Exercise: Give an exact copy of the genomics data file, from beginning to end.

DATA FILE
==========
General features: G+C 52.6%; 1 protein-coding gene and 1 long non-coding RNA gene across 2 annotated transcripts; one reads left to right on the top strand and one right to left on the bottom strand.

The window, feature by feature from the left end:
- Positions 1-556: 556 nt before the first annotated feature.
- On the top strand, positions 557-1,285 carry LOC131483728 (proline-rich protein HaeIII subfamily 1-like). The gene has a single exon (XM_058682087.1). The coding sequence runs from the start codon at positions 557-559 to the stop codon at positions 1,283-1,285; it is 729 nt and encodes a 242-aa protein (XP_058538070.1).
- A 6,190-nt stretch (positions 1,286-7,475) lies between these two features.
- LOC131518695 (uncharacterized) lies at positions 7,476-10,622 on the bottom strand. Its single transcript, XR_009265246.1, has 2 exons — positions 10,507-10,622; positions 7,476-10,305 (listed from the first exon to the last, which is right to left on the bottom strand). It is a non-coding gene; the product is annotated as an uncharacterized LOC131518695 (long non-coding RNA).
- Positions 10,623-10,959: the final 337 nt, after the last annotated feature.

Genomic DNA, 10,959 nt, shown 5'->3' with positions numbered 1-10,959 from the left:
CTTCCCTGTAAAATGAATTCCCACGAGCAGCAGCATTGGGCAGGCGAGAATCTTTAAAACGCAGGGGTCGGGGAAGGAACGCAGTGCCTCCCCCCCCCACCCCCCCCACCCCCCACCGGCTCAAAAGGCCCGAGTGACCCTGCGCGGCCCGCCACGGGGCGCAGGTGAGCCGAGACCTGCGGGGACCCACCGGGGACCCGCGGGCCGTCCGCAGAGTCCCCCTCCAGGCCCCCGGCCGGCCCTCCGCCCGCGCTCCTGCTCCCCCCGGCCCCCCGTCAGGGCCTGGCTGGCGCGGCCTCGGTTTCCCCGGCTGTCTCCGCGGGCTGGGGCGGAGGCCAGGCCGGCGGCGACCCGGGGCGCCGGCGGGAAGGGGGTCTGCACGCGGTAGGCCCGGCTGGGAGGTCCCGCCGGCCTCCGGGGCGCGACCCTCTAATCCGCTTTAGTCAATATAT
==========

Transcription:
General features: G+C 52.6%; 1 protein-coding gene and 1 long non-coding RNA gene across 2 annotated transcripts; one reads left to right on the top strand and one right to left on the bottom strand.

The window, feature by feature from the left end:
- Positions 1-556: 556 nt before the first annotated feature.
- On the top strand, positions 557-1,285 carry LOC131483728 (proline-rich protein HaeIII subfamily 1-like). The gene has a single exon (XM_058682087.1). The coding sequence runs from the start codon at positions 557-559 to the stop codon at positions 1,283-1,285; it is 729 nt and encodes a 242-aa protein (XP_058538070.1).
- A 6,190-nt stretch (positions 1,286-7,475) lies between these two features.
- LOC131518695 (uncharacterized) lies at positions 7,476-10,622 on the bottom strand. Its single transcript, XR_009265246.1, has 2 exons — positions 10,507-10,622; positions 7,476-10,305 (listed from the first exon to the last, which is right to left on the bottom strand). It is a non-coding gene; the product is annotated as an uncharacterized LOC131518695 (long non-coding RNA).
- Positions 10,623-10,959: the final 337 nt, after the last annotated feature.

Genomic DNA, 10,959 nt, shown 5'->3' with positions numbered 1-10,959 from the left:
CTTCCCTGTAAAATGAATTCCCACGAGCAGCAGCATTGGGCAGGCGAGAATCTTTAAAACGCAGGGGTCGGGGAAGGAACGCAGTGCCTCCCCCCCCCACCCCCCCCACCCCCCACCGGCTCAAAAGGCCCGAGTGACCCTGCGCGGCCCGCCACGGGGCGCAGGTGAGCCGAGACCTGCGGGGACCCACCGGGGACCCGCGGGCCGTCCGCAGAGTCCCCCTCCAGGCCCCCGGCCGGCCCTCCGCCCGCGCTCCTGCTCCCCCCGGCCCCCCGTCAGGGCCTGGCTGGCGCGGCCTCGGTTTCCCCGGCTGTCTCCGCGGGCTGGGGCGGAGGCCAGGCCGGCGGCGACCCGGGGCGCCGGCGGGAAGGGGGTCTGCACGCGGTAGGCCCGGCTGGGAGGTCCCGCCGGCCTCCGGGGCGCGACCCTCTAATCCGCTTTAGTCAATATAT